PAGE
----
12. ^ Othen, Christopher (2018). Soldiers of a Different God: How the Counter-Jihad Movement Created Mayhem, Murder and the Trump Presidency. Amberley. pp. 280–281. ISBN 978-1-4456-7800-9.
  13. ^ O'Neil, Bill (October 19, 2018). "Republican challenger Peter Boykin runs for NC House 58th dist". WXXI. Retrieved January 18, 2020.
  14. ^ Bush, Aleksandra (October 19, 2019). "NC State House district 58 race: Amos Quick vs. Peter Boykin". Fox 8. Retrieved January 18, 2020.
  15. ^ Green, Jordan (February 27, 2018). "Gays for Trump founder Peter Boykin files to run for NC House seat". Triad City Beat. Retrieved January 18, 2020.
  16. ^ Duffy, Nick (November 9, 2018). "'Gays for Trump' leader faces crushing election defeat". Pink News. Retrieved January 18, 2020.
  17. ^ Broverman, Neal (November 7, 2018). "Gays for Trump President Crushed in N.C. House Race". Advocate. Retrieved January 18, 2020.
  18. ^ Pattman, Elizabeth (June 29, 2021). "Independence Day events coming to Alamance County this weekend". Times-News Burlington. Retrieved July 1, 2021.
  19. ^ "Boykin For Congress Campaign Website". Boykin For Congress. May 13, 2021. Retrieved July 1, 2021.
  20. ^ Battaglia, Danielle (November 17, 2021). "Who is running for Congress in 2022 in North Carolina? Here's what we know so far". The News & Observer. Retrieved November 17, 2021.
  21. ^ Phillips, Dylan (March 7, 2022). "With districts drawn, candidate filing for midterms re-opens". Mebane Enterprise. Retrieved March 10, 2022.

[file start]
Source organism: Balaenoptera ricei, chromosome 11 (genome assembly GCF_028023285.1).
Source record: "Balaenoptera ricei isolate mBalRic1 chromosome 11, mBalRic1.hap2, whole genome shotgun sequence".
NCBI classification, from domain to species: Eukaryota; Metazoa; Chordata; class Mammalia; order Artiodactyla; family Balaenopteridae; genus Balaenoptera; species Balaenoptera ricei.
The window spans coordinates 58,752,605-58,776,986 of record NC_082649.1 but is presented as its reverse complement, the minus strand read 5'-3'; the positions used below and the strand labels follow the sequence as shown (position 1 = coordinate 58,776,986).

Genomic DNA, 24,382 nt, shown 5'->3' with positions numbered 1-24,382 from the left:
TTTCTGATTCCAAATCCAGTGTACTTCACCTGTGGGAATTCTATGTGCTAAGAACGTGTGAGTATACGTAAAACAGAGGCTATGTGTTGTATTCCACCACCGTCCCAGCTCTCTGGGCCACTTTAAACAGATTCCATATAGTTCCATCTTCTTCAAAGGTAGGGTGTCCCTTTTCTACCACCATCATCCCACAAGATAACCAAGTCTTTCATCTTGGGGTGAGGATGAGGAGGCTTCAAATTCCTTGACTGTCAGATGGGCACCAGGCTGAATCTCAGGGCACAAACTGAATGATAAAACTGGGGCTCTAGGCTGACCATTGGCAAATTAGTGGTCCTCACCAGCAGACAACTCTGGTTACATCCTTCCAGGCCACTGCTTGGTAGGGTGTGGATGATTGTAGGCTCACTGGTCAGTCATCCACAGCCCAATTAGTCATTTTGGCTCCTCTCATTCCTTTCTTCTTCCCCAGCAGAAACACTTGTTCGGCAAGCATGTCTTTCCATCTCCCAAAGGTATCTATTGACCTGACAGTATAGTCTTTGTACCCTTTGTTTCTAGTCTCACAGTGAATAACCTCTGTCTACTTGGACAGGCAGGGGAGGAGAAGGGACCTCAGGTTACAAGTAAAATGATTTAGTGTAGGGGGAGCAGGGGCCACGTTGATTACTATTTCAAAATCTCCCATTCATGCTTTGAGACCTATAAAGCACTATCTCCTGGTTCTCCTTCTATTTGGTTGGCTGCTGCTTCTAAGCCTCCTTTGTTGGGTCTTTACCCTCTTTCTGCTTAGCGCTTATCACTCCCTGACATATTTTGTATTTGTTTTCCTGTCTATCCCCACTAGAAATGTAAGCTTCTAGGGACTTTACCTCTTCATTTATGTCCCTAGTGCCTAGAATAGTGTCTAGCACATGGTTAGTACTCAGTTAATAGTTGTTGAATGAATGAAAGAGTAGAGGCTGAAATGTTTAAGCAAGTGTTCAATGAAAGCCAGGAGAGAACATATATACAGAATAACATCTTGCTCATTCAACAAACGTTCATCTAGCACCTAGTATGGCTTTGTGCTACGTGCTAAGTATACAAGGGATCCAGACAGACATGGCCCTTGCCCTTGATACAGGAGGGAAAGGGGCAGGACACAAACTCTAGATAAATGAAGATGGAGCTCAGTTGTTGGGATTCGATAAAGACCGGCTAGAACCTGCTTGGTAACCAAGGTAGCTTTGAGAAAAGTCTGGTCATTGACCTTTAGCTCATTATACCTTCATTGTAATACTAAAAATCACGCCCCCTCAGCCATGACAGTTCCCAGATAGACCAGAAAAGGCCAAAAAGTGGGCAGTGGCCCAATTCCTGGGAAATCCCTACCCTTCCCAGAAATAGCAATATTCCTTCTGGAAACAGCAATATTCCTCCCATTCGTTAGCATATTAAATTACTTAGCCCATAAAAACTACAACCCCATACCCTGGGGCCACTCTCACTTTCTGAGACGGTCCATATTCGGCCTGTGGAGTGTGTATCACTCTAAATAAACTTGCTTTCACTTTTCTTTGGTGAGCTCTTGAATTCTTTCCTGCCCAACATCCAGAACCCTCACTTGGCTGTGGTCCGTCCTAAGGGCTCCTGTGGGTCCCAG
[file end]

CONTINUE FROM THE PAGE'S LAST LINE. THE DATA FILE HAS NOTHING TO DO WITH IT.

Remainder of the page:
22. ^ Groves, Isaac (March 7, 2022). "Alamance County Sheriff gets challenger on last day of candidate filing, school board incumbents let it pass". The Times News. Retrieved March 10, 2022.
  23. ^ a b Skinner, Victor (March 3, 2023). "She's on a path with the familiar family name". The Center Square. Retrieved March 23, 2023.
  24. ^ Key, Michael (January 20, 2017). "PHOTOS: Gays for Trump DeploraBall". Washington Blade. Retrieved January 18, 2020.
  25. ^ Harlan, Landry (January 21, 2017). "DeploraBall: 'The Gayest Gala in D.C.'". Boston University News Service. Retrieved January 19, 2020.
  26. ^ Moakley, Paul (January 21, 2017). "Inside Gays for Trump's Deploraball Dance Party". Boston University News Service. Retrieved January 19, 2020.
  27. ^ Sherman, William (January 24, 2017). "Amid Anti-Trump Protests, One LGBTQ Group Celebrated". NBC News. Retrieved January 19, 2020.
  28. ^ Montgomery, Peter (March 2, 2017). "March for Trump: Love and Unity, Trump-Style". Right Wing Watch. Retrieved January 19, 2020.
  29. ^ Williams, Kale (February 24, 2017). "Counter-protest planned for Lake Oswego 'March 4 Trump'". Retrieved January 19, 2020.